"Ocean's Twelve" — What do you get when you put six of Hollywood's most fabulous stars in a sequel to a remake of a movie that wasn't very good to begin with? Steven Soderbergh's phoned-in fulfillment of George Nolfi's scattershot script is twice as bad as you suppose. Bland inside jokes, perpetual self-referencing dialogue and foreign heists that will put babies to sleep fill this truncated movie that could only have been made better if it were two hours shorter. Our vacuous thief team is reunited after they're ratted out by French superpro burglar Fran‡ois Toulour (Vincent Cassel) to casino owner Terry Benedict (Andy Garcia) for the Vegas heist we witnessed in "Ocean's Eleven." To save their hides by paying off their $160 million debt plus interest to Benedict, Danny Ocean's (George Clooney) crew heads to Amsterdam to perform an impossible robbery. *— C.S.



"The Phantom of the Opera" — Gaston Leroux's 1908 novel was filmed four times before Andrew Lloyd Webber got hold of it. No production, including Joel Schumacher's by-the-book Webber version, matches the 1925 silent masterpiece with Lon Chaney. Though fans of musical theater will probably not care, there is nothing imaginative in the film's musical arrangements or visual style to separate it from its corny Broadway origins. Emmy Rossum stars as the chorus girl elevated to leading lady status by the mysterious hand of her private music coach, the theater's live-in Phantom (Gerard Butler). Minnie Driver does an over-the-top Italian accent as opera diva Carlotta, and Miranda Richardson ("The Prince & Me") adds a singular shred of realism to the otherwise tedious affectation of Webber's music. * — C.S.



"The Polar Express" — The hook for this animated movie is the fact that Tom Hanks plays the lead (a little boy), the boy's father, a train conductor, a hobo ghost, and Santa Claus. Just seeing Hanks' name attached to an animated Christmas movie directed by Robert Zemeckis ("Forrest Gump") should be enough for audiences to know all they need to about the kind of cheesy entertainment they're in for. Creepy-looking computer-generated animation transposes this veritable roller-coaster influenced story about a steam train that takes a group of kids to the North Pole on Christmas Eve to meet Santa Claus. The train goes up a steep mountain and down an even steeper mountain as it puts a cynical 8-year-old boy in the way of cliffhanger plot filler until the land of toys and elves is shown in all of its opulent splendor. *1/2— C.S.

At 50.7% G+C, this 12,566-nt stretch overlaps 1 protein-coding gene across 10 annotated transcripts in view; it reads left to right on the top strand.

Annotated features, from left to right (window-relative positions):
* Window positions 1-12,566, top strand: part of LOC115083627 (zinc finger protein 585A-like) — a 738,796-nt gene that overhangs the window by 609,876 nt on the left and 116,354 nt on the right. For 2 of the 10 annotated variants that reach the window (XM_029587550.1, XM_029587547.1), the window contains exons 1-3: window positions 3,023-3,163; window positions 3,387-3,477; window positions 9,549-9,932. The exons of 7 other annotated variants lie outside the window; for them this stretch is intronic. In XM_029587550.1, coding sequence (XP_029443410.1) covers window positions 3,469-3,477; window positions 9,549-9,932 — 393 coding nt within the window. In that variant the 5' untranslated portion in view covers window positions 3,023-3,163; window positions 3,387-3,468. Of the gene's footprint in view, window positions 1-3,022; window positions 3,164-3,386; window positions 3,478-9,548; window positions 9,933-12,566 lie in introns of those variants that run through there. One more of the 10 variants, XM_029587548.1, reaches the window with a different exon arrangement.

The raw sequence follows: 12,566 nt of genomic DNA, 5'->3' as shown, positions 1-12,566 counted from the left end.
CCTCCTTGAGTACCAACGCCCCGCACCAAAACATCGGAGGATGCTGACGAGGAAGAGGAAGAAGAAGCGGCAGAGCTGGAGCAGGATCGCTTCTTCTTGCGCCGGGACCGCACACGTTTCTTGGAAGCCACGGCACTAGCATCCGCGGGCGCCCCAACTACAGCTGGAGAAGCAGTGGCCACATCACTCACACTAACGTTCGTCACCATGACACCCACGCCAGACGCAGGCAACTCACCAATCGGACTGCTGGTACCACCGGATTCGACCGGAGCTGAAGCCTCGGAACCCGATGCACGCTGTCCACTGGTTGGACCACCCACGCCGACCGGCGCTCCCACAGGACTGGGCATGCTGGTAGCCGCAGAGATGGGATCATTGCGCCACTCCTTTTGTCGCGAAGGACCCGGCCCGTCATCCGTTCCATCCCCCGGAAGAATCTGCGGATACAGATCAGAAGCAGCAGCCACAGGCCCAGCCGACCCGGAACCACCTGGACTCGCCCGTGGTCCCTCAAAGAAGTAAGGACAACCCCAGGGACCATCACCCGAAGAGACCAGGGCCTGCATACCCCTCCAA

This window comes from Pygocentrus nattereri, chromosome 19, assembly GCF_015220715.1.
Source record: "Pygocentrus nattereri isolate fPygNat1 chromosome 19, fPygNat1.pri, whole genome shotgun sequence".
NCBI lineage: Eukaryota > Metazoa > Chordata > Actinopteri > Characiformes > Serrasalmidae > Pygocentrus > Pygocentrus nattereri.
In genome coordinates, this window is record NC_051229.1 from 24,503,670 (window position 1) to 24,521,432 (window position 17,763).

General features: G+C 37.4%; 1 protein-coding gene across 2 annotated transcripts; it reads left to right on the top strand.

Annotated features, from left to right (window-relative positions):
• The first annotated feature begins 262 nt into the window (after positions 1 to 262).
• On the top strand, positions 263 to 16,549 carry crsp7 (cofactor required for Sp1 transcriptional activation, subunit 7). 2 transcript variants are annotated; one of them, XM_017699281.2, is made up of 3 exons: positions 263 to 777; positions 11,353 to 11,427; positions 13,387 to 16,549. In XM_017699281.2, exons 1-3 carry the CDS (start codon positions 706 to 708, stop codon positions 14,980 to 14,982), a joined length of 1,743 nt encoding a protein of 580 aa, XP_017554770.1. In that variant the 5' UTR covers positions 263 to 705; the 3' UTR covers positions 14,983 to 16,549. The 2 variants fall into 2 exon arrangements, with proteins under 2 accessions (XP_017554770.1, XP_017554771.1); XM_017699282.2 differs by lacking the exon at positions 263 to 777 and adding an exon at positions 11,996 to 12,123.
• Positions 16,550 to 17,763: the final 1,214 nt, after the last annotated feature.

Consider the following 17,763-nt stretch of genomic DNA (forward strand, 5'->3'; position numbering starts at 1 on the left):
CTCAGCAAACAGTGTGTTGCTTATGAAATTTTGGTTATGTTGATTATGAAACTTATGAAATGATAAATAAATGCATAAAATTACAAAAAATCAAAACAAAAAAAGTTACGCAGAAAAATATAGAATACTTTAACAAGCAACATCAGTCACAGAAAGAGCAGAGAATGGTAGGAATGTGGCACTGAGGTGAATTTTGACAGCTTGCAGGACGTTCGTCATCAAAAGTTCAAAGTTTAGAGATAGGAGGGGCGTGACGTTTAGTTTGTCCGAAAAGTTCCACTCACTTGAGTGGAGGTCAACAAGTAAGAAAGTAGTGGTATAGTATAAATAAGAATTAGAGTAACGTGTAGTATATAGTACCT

"Spanglish" — A veteran of TV and film, James L. Brooks ("As Good as It Gets") ignores years of experience at the peril of his latest project, which is thoroughly infuriating for its lack of a clear protagonist and inconsistent tone. Flor (Paz Vega), a Mexican single mother, and her adolescent daughter illegally enter America to follow dreams of freedom in Los Angeles where Flor Moreno gets a job as a housekeeper to a wealthy Bel-Air family (Adam Sandler and Téa Leoni). Brooks' misguided attempts at comedy (witness Leoni's horribly faked orgasm) are eclipsed by his splintered efforts at high drama. Though the jury is still out on whether Sandler can carry a serious role, "Spanglish" is too wrongheaded to allow anyone involved to succeed. * — C.S.



"A Very Long Engagement" — From director Jean-Pierre Jeunet, responsible for the box-office-busting foreign language film "Amélie," comes a fiercely anti-war movie wrapped in an epic love story. Audrey Tautou (pronounced toe-too) is Mathilde, a French woman bent on tracking down her fiancé after his disappearance during World War I when he and four other soldiers were court-martialed for self-inflicted wounds in an effort to get out of duty. The movie is based on the late Sébastien Japrisot's novel, and it accumulates a bracing sense of the lasting effects of war that influence generations after the fact. Jodie Foster puts to use her impeccable command of French in a small supporting role as a widow of one of the soldiers. ****1/2 — C.S.

Add a comment